ICSI indications

ICSI indications

Use of the intracytoplasmic spermatozoa injection (ICSI) technique began in the 1990s. It has been successfully used to resolve most severe cases of male sterility. Here is some information about when we use the ICSI technique:

When is ICSI (Intracytoplasmic Sperm Injection) indicated?

Male Sterility

  • Oligozoospermia and criptozoospermia: a severe decrease in the number of spermatozoa.
  • Asthenozoospermia: a severe decrease in sperm mobility, including some with no mobility whatsoever.
  • Teratozoospermia: an elevated number of abnormal spermatozoa.
  • Obstructive azoospermia: a total absence of spermatozoa in ejaculate due to an obstruction. The causes are most commonly genetic or inflammatory but also failed vasovastostomies.
  • Secretory azoospermia: a total absence of spermatozoa in ejaculate caused by a defect in spermatozoa production in the testicle.
  • Anejaculation: ejaculation dysfunction caused by retrograde ejaculation or paraplegia.

When men suffer from azoospermia and anejaculation, the spermatozoa required for ICSI can be obtained directly from the testes (testicular puncture or biopsy).

  • Immunity: presence of an elevated number of antisperm antibodies.
  • Valuable semen samples: patients who freeze semen samples before undergoing chemotherapy or radiotherapy; patients who require seminal lavage because they have infectious diseases (HIV, hepatitis); or patients who require donor sperm.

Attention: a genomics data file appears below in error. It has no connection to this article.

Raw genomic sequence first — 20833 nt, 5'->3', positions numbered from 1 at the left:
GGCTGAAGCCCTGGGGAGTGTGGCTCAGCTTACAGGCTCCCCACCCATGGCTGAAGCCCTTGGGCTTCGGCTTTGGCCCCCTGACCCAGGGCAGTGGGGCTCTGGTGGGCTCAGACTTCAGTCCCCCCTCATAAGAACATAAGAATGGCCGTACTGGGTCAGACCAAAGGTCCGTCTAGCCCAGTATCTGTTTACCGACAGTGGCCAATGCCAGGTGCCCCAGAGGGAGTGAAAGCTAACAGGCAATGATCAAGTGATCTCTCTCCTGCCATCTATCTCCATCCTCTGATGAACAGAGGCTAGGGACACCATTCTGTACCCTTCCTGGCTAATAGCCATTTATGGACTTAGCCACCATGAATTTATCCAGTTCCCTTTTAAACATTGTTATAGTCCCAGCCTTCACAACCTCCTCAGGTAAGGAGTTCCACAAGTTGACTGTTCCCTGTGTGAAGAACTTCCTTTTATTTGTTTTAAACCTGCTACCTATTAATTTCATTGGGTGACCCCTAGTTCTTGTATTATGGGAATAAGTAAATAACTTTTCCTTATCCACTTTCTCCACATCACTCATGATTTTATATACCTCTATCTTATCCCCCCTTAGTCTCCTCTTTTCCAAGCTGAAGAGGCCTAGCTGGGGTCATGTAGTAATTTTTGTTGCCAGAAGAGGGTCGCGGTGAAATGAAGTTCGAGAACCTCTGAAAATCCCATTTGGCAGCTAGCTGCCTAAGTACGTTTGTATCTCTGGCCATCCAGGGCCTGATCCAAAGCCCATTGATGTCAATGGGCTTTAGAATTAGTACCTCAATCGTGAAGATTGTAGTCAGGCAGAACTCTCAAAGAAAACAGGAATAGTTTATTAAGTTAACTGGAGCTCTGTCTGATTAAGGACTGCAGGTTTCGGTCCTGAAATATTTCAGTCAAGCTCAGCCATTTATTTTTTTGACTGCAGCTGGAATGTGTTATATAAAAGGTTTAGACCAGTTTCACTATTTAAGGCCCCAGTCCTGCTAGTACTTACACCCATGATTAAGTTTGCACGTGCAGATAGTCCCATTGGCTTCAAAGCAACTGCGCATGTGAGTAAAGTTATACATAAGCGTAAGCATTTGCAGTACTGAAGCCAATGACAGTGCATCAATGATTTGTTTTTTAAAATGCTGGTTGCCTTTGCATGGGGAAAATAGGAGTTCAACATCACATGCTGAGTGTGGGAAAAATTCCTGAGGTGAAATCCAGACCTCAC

Female Sterility

  • Retrieval of a low number of oocytes during follicular puncture.
  • Generalised poor oocyte quality, including a thick zona pellucida.

Other causes

  • Long-term sterility (over two years trying to get pregnant).
  • Several cycles of unsuccessful scheduled sexual intercourse or artificial insemination.
  • Failed fertilisation during conventional IVF in a previous cycle.
  • Rescue micro-injection: oocyte micro-injection following a failure to fertilise after conventional IVF.
  • In vitro maturation of oocytes.
  • A failure to achieve a pregnancy following several cycles of conventional IVF.
  • Genetic or chromosomal analysis of the embryo (PGT-M, PGT-A an PGT-S).
  • Microinjection of vitrified oocytes.


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